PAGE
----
The Super Accelerator 1 (SA1) chip was used to improve the performance of select Super Nintendo Entertainment System (SNES) video games. Photo: Wikimedia Commons

SINGAPORE – Demand for video games has surged to unprecedented levels in the era of lockdowns and Covid-19, but finding a new PlayStation 5, Xbox Series X|S and Nintendo Switch is easier said than done. Console manufacturers see no end in sight to global shortages of the cheap but essential chips needed to boost the availability of their coveted gaming machines.

With general-purpose chips for audio, power management and wireless communication functions in short supply in recent months, Japanese electronics makers Sony and Nintendo have made significant downward revisions to their sales targets for the financial year and spoken in stark terms about the turmoil in their operations caused by chip shortages.

“Judging by recent statements and projections made by the top management at Microsoft, Sony and Nintendo, things will continue to look bad at least into the second half of 2022,” said Serkan Toto, founder of Tokyo-based game industry consultancy Kantan Games, who added that semiconductor shortages may only begin to ease in 2023.

Industry analysts say console manufacturers may substitute certain components for readily available alternatives in the months ahead to cope with the supply crunch, and that the release of next-generation hardware, including a rumored more powerful revision of the top-selling Nintendo Switch console, could be held up until supply chain disruptions are resolved.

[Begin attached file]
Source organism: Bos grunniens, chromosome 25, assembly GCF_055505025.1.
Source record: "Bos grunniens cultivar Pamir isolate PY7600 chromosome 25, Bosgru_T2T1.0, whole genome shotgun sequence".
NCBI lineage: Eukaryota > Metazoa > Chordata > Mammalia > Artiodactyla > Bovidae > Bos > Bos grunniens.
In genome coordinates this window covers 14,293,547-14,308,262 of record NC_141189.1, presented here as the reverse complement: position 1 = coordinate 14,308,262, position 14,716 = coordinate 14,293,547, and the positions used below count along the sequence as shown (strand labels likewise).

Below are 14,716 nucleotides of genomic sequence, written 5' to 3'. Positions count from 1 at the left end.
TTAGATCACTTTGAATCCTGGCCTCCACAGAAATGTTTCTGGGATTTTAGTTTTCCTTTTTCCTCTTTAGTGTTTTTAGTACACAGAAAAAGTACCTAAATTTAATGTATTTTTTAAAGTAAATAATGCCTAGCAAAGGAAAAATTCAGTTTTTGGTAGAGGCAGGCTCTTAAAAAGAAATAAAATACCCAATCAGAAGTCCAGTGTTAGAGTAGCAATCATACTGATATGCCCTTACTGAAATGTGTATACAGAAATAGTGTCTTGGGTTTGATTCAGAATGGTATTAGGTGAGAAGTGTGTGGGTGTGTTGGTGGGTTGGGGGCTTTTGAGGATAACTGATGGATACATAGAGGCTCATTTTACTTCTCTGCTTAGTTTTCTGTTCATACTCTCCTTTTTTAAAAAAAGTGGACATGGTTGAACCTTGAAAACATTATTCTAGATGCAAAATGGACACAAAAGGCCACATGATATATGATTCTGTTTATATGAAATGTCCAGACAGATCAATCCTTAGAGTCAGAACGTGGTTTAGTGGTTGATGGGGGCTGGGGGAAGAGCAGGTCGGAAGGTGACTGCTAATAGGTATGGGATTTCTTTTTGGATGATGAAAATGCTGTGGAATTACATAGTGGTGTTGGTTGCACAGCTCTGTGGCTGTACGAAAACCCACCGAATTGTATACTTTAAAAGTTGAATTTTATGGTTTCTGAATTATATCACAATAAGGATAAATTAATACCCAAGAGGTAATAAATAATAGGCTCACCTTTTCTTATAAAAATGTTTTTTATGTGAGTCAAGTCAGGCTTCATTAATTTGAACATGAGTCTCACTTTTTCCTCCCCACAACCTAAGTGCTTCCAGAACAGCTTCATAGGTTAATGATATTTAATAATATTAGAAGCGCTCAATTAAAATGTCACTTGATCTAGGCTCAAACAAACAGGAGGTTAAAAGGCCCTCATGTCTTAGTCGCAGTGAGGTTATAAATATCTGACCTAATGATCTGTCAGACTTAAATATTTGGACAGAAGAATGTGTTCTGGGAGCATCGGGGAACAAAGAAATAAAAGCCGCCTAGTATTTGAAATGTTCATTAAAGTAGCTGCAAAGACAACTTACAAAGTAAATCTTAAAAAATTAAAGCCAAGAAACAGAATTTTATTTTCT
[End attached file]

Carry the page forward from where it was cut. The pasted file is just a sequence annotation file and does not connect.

Now in its fifth year on the market, the Switch was the best-selling console of 2021 both in unit and dollar sales despite being cheaper and vastly underpowered than the competition. While not immune to stock shortages, it has been comparatively easier for consumers to find in stories than rarer next-generation machines from rivals Sony and Microsoft.

Sony’s flagship PS5 console has been in scarce supply since its debut in November 2020, being hit by a series of unanticipated challenges including a slower-than-expected production pace caused by chip shortages and internet scalpers using bots to snatch up units during online restocks, choking off retail supplies of the powerful home entertainment system. 

“If you want a real gauge of the demand for chips, just look at PlayStation 5. The date you can get hold of a PS5 at its normal retail price, you would know demand is more or less tapering off. There’s still no sign of that happening in the near future,” said Ang Wee Seng, executive director of the Singapore Semiconductor Industry Association (SSIA).

PS5 consoles may not be easier to come by in 2022. In November, the Japanese electronics maker scaled back its production outlook for the fiscal year ending in March. Sony had aimed to produce more than 16 million units but reportedly cut that target down to 15 million due to component shortages and logistical constraints.

A PlayStation 5 is hard to find. Image: Twitter

In January, Bloomberg reported that Sony will continue producing older PlayStation 4 (PS4) consoles throughout 2022 due to disruptions hampering production of the pricier, more-advanced PS5. The Tokyo-based conglomerate had originally planned to discontinue assembly of the PS4 at the end of 2021 but is now expected to produce a million additional units in 2022.

With first-party Sony titles like God of War and the upcoming Horizon Forbidden West playable on both the PS4 and PS5, production of the eight-year-old earlier-generation console, which uses less advanced chips and is cheaper to make, aims to help offset demand for PlayStation hardware with a budget-friendly alternative to the elusive PS5.

The PS5 is powered by a custom system on a chip (SoC) designed by Sony and American semiconductor firm AMD and based on the latter’s 7-nanometer Zen 2 architecture, while the upgraded PS4 Pro, released in 2016, uses an accelerated processing unit (APU) built with Taiwanese chip foundry leader TSMC’s 16-nanometer process.